Prandial and basal insulin reduction with carbohydrate feeding can help reduce risk of lows.
One of the reasons type 1 diabetics tend to shy away from regular exercise is due to the risk of hypoglycemia, especially evening-time exercise because it is associated with severe hypoglycemia. There are recommendations for balancing glycemic control around the time of exercise; however, these recommendations, such as prandial adjustments to bolus insulin and food alignment, are short lasting. Therefore, a study was conducted to examine the impact of a combined basal-bolus insulin dose reduction and carbohydrate feeding strategy on glycemic and metabolic parameters following evening exercise in type 1 diabetes.
The study was a randomized controlled trial that analyzed 10 male patients with an average age of 27 years and an average duration of T1DM for 12 years. Subjects had an average HbA1c level of 7% and were using a basal-bolus regimen with either glargine (n=8) or detemir (n=2) long-lasting insulin. In addition, subjects were on rapid-acting insulin aspart, and have all been controlled on these regimens for at least 12 months. All subjects were placed on continuous glucose monitoring and completed two randomized study-days separated by 1 week, where either basal insulin was not changed (the 100% group) or reduced by 20% (the 80% group). Subjects provided morning FBG, ate standardized meals and received a 75% decreased rapid-acting insulin dose after the evening meal. Subjects then completed 45 minutes of running followed by consuming a low-glycemic index meal. This activity was performed 1 hour after evening meal. Subjects’ interstitial glucose levels were also monitored for 24 hours before exercise and 24 hours after exercise. Researchers analyzed blood samples taken for glucose, glucoregulatory hormones, non-esterified fatty acids, beta-hydroxybutyrate, interleukin-6, and TNF-alpha levels.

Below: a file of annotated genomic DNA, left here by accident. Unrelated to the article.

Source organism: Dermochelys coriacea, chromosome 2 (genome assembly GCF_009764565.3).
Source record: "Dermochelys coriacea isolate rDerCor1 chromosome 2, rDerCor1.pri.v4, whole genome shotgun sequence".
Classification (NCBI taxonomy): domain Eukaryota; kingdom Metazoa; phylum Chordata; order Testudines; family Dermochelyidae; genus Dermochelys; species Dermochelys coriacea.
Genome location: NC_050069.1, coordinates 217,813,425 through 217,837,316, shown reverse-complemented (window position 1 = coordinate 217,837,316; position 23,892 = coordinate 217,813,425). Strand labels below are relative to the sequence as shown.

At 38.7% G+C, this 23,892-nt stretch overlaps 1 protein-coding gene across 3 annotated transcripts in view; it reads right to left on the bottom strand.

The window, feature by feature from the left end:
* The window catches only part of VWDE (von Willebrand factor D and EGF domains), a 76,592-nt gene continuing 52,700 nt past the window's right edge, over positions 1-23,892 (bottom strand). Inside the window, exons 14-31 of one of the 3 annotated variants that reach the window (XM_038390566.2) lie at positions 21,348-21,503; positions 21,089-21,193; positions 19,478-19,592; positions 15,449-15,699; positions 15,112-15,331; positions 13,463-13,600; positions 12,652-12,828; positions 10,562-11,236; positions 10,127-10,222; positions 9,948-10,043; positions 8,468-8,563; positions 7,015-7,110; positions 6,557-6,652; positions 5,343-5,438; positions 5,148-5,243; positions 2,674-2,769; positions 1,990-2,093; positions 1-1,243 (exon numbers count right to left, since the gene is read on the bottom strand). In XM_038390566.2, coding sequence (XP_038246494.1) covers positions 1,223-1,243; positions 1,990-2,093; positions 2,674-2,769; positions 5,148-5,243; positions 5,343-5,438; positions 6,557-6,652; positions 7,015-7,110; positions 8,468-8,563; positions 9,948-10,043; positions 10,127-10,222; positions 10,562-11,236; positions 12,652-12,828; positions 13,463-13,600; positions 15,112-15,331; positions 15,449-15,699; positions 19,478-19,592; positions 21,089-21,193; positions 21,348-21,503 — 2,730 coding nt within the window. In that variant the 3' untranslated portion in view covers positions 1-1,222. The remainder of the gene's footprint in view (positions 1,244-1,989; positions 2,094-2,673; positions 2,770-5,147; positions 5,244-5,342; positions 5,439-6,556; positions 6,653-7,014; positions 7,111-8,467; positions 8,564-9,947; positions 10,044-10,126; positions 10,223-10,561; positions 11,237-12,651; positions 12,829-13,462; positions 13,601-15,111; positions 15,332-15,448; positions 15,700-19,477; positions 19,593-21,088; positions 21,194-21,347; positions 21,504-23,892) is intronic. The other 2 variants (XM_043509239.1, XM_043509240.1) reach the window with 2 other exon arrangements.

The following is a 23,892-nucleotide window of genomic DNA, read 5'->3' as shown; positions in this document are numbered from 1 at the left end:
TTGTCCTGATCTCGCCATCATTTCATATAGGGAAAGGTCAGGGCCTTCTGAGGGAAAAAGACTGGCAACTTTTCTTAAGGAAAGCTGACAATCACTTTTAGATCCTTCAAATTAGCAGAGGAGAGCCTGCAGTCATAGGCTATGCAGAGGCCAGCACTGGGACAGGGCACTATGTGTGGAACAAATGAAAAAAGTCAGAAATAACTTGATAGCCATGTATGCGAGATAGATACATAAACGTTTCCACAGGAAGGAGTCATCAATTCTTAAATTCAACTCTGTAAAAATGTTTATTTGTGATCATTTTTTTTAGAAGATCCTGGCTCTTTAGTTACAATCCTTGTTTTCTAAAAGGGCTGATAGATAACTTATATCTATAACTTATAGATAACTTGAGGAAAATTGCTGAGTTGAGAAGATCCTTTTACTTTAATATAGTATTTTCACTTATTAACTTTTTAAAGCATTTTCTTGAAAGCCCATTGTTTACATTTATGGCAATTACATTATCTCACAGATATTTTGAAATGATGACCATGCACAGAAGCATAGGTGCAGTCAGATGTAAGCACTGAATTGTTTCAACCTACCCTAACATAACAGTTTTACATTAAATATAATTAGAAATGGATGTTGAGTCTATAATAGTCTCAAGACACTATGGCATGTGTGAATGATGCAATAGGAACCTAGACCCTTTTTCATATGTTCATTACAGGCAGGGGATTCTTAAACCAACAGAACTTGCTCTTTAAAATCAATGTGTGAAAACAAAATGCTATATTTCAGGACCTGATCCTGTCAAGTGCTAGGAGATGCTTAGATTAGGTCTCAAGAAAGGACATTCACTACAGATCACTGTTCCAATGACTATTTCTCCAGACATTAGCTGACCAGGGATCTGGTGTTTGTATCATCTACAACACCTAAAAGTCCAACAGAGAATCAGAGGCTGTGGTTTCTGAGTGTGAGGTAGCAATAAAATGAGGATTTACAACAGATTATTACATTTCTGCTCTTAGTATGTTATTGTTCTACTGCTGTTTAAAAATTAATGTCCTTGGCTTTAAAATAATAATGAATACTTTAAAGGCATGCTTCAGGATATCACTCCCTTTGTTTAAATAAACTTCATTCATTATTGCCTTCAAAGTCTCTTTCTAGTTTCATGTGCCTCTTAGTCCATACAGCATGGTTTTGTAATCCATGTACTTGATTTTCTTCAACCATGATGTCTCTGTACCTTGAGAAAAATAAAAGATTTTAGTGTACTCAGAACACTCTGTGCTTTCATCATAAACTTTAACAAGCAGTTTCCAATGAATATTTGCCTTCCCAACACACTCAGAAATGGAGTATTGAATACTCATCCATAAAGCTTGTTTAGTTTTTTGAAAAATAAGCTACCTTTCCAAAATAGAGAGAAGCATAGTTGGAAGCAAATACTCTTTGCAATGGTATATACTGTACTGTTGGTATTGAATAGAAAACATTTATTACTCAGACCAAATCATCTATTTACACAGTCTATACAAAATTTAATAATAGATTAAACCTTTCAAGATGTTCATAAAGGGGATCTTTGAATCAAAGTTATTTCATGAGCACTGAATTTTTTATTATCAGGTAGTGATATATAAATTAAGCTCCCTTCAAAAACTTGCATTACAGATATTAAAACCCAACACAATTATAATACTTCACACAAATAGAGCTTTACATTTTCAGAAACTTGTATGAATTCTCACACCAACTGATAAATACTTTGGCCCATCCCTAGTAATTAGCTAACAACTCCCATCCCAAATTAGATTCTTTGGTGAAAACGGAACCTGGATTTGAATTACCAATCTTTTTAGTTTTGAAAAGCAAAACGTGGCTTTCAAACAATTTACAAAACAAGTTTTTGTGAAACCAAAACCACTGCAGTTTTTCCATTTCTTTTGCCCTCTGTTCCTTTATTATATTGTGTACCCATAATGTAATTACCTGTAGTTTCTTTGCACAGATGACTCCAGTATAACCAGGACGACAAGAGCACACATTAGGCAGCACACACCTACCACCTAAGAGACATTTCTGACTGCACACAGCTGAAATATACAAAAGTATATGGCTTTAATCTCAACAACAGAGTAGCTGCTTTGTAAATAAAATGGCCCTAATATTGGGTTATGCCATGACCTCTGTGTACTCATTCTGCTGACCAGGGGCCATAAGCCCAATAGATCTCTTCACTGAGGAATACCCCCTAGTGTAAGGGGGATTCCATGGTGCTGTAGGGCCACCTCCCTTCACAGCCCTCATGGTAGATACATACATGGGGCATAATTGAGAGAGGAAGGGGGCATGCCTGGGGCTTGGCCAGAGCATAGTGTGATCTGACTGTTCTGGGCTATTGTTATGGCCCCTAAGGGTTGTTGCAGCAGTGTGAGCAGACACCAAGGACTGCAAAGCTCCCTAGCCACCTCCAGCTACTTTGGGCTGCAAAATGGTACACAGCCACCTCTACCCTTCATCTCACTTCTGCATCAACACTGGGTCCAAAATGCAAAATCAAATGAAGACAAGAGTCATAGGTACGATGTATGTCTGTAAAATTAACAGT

Investigators found that 6 hours after exercise, glycemic levels were comparable between both groups, with no incidences of hypoglycemia. In the group with unchanged dosages, glucose levels decreased after six hours, where nine subjects experienced nighttime hypoglycemia. On the other hand, where 80% of insulin dosages were given, no subjects experienced nighttime a hypoglycemic state (P<0.0001). Furthermore, this group spent more time at normal BG levels (P<0.001). The next day, the 80% group had more typical blood glucose levels upon waking and before exercise (P>0.05). TNF-alpha levels were found to be normal in both study groups.
Authors conclude this is the first study to display that exercise-induced hypoglycemia can be prevented without the risk of hyperglycemia. Authors claim that people with type 1 diabetes may use a combined basal-bolus insulin reduction and low-glycemic index carbohydrate feeding strategy to avoid the risk of evening time exercise-induced hypoglycemia.
- Clinicians should engage in conversation with type 1 diabetes patients about exercise-induced hypoglycemia, and provide education and therapy changes to improve glucose control.
- Findings from this study suggest that reducing basal insulin dose with reduced prandial bolus insulin and low-glycemic index carbohydrate feeding offers protection from hypoglycemia during exercise without the risk of hyperglycemia.
- Implementing the suggested regimen from the study provides protection from exercise-induced hypoglycemia 24 hours after the evening exercise activity.
Campbell, Matthew D., et al. “Insulin therapy and dietary adjustments to normalize glycemia and prevent nocturnal hypoglycemia after evening exercise in type 1 diabetes: a randomized controlled trial.” BMJ open diabetes research & care 3.1 (2015).